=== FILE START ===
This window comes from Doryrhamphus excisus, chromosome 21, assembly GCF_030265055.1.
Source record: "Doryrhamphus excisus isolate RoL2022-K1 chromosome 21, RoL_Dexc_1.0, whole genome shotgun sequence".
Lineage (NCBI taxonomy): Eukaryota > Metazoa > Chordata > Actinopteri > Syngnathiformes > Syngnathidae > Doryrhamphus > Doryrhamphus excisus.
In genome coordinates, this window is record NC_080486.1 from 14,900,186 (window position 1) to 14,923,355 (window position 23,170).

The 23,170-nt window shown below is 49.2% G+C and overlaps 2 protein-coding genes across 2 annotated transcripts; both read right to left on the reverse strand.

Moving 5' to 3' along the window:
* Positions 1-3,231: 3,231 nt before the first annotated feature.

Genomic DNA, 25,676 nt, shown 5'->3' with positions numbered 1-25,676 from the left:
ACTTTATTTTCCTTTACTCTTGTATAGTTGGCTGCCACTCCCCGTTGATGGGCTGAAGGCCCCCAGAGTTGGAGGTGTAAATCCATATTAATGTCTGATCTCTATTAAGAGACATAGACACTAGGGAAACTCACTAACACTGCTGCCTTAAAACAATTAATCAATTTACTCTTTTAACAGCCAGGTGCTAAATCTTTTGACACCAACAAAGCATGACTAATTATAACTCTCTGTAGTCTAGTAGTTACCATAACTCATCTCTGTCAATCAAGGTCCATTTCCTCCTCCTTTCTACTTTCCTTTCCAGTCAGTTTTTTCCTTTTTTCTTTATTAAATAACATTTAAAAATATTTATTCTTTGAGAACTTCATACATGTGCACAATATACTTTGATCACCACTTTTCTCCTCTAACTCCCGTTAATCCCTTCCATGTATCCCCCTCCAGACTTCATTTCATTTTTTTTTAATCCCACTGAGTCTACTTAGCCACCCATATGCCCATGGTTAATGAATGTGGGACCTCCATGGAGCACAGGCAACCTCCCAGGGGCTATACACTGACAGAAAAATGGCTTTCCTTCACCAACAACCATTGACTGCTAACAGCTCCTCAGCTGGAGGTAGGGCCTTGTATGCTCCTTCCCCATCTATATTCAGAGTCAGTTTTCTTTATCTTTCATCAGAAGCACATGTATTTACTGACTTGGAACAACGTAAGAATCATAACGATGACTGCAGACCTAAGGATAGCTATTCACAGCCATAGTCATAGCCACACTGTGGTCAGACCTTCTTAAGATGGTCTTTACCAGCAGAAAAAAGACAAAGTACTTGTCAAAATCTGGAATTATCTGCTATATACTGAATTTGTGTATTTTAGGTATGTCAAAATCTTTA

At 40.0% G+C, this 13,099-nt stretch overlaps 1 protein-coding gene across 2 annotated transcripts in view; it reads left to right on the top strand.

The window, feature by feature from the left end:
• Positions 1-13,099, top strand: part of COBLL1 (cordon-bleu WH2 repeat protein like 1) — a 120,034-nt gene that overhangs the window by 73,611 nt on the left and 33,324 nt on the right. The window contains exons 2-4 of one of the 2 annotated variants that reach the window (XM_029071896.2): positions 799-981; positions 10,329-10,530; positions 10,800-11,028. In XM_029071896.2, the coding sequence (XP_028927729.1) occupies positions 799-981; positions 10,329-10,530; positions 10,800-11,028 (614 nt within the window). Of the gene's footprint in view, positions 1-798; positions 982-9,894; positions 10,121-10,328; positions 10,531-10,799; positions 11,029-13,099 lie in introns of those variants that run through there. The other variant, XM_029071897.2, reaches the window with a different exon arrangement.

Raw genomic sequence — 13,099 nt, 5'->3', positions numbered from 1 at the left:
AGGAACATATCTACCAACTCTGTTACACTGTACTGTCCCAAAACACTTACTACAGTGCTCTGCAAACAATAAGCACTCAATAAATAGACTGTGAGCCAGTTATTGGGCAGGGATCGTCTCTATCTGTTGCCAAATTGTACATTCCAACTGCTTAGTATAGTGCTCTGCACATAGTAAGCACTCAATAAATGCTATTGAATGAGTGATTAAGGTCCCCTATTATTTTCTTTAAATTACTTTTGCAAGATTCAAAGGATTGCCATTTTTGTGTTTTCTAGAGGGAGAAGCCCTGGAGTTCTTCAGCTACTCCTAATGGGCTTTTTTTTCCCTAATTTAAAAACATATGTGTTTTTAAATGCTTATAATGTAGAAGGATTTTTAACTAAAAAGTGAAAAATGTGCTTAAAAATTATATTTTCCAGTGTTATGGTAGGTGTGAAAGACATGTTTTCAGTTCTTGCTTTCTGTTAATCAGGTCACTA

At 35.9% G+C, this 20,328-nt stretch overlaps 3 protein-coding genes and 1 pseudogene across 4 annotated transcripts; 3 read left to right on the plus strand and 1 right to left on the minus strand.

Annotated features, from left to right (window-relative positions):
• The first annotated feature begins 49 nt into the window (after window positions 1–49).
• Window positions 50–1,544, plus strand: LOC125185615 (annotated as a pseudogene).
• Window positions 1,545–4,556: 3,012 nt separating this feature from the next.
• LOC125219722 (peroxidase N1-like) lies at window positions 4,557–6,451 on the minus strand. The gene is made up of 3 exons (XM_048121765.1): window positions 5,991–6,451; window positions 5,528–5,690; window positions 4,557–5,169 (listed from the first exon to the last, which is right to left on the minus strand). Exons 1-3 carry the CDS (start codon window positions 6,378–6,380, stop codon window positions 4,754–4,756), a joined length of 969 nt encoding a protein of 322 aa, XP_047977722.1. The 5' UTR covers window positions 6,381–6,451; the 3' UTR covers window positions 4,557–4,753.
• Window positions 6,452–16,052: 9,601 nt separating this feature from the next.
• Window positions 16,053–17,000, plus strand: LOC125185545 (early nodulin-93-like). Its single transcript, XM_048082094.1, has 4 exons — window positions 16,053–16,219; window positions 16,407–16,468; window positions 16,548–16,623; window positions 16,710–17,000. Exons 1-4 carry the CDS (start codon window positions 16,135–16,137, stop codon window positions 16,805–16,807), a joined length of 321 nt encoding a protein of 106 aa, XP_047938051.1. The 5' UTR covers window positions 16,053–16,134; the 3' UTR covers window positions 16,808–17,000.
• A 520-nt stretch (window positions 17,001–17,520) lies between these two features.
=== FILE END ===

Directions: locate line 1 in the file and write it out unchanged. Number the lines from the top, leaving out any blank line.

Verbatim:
This window comes from Doryrhamphus excisus, chromosome 21, assembly GCF_030265055.1.